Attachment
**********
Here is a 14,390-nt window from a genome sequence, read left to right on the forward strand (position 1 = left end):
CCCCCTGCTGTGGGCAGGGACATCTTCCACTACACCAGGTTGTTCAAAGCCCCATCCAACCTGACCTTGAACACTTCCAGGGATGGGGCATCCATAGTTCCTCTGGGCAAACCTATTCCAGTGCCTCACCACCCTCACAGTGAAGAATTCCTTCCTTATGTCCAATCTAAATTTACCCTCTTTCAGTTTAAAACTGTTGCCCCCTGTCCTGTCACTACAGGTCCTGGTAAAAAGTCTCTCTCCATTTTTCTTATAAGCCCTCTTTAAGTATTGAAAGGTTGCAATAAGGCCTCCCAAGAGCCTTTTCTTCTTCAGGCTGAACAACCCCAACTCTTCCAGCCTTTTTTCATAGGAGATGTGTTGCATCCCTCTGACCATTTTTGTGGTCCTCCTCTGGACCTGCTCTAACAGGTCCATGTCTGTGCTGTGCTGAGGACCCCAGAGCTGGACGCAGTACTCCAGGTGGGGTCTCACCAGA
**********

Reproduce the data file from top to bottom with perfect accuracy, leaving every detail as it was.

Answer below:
Here is a 14,390-nt window from a genome sequence, read left to right on the forward strand (position 1 = left end):
CCCCCTGCTGTGGGCAGGGACATCTTCCACTACACCAGGTTGTTCAAAGCCCCATCCAACCTGACCTTGAACACTTCCAGGGATGGGGCATCCATAGTTCCTCTGGGCAAACCTATTCCAGTGCCTCACCACCCTCACAGTGAAGAATTCCTTCCTTATGTCCAATCTAAATTTACCCTCTTTCAGTTTAAAACTGTTGCCCCCTGTCCTGTCACTACAGGTCCTGGTAAAAAGTCTCTCTCCATTTTTCTTATAAGCCCTCTTTAAGTATTGAAAGGTTGCAATAAGGCCTCCCAAGAGCCTTTTCTTCTTCAGGCTGAACAACCCCAACTCTTCCAGCCTTTTTTCATAGGAGATGTGTTGCATCCCTCTGACCATTTTTGTGGTCCTCCTCTGGACCTGCTCTAACAGGTCCATGTCTGTGCTGTGCTGAGGACCCCAGAGCTGGACGCAGTACTCCAGGTGGGGTCTCACCAGA